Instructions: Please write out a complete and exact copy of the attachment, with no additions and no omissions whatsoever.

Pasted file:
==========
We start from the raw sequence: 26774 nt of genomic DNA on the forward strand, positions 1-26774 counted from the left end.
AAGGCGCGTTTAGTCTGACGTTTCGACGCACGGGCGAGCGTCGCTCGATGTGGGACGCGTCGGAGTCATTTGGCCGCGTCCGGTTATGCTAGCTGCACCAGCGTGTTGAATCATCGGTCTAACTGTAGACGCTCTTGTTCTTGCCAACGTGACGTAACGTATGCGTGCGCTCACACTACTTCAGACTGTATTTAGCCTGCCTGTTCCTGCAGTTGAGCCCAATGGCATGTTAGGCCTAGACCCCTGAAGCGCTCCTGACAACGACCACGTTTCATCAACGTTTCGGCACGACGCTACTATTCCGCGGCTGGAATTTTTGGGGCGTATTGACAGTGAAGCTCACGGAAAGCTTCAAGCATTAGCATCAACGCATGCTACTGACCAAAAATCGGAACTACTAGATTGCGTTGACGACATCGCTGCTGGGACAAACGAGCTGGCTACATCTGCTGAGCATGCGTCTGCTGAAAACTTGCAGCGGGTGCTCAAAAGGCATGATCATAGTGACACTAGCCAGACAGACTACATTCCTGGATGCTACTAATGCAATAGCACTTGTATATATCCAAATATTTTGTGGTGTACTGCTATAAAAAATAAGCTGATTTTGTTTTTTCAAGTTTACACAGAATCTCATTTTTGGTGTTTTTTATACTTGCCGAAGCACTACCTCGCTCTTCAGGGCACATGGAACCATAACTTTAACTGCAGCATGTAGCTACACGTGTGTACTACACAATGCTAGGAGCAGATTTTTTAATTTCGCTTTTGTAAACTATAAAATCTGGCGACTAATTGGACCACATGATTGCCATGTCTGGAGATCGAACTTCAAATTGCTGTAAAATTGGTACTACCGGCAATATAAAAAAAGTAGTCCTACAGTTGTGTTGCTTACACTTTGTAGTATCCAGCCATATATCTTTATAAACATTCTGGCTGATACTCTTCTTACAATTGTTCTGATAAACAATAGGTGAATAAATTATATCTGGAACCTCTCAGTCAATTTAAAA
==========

We start from the raw sequence: 26774 nt of genomic DNA on the forward strand, positions 1-26774 counted from the left end.
AAGGCGCGTTTAGTCTGACGTTTCGACGCACGGGCGAGCGTCGCTCGATGTGGGACGCGTCGGAGTCATTTGGCCGCGTCCGGTTATGCTAGCTGCACCAGCGTGTTGAATCATCGGTCTAACTGTAGACGCTCTTGTTCTTGCCAACGTGACGTAACGTATGCGTGCGCTCACACTACTTCAGACTGTATTTAGCCTGCCTGTTCCTGCAGTTGAGCCCAATGGCATGTTAGGCCTAGACCCCTGAAGCGCTCCTGACAACGACCACGTTTCATCAACGTTTCGGCACGACGCTACTATTCCGCGGCTGGAATTTTTGGGGCGTATTGACAGTGAAGCTCACGGAAAGCTTCAAGCATTAGCATCAACGCATGCTACTGACCAAAAATCGGAACTACTAGATTGCGTTGACGACATCGCTGCTGGGACAAACGAGCTGGCTACATCTGCTGAGCATGCGTCTGCTGAAAACTTGCAGCGGGTGCTCAAAAGGCATGATCATAGTGACACTAGCCAGACAGACTACATTCCTGGATGCTACTAATGCAATAGCACTTGTATATATCCAAATATTTTGTGGTGTACTGCTATAAAAAATAAGCTGATTTTGTTTTTTCAAGTTTACACAGAATCTCATTTTTGGTGTTTTTTATACTTGCCGAAGCACTACCTCGCTCTTCAGGGCACATGGAACCATAACTTTAACTGCAGCATGTAGCTACACGTGTGTACTACACAATGCTAGGAGCAGATTTTTTAATTTCGCTTTTGTAAACTATAAAATCTGGCGACTAATTGGACCACATGATTGCCATGTCTGGAGATCGAACTTCAAATTGCTGTAAAATTGGTACTACCGGCAATATAAAAAAAGTAGTCCTACAGTTGTGTTGCTTACACTTTGTAGTATCCAGCCATATATCTTTATAAACATTCTGGCTGATACTCTTCTTACAATTGTTCTGATAAACAATAGGTGAATAAATTATATCTGGAACCTCTCAGTCAATTTAAAA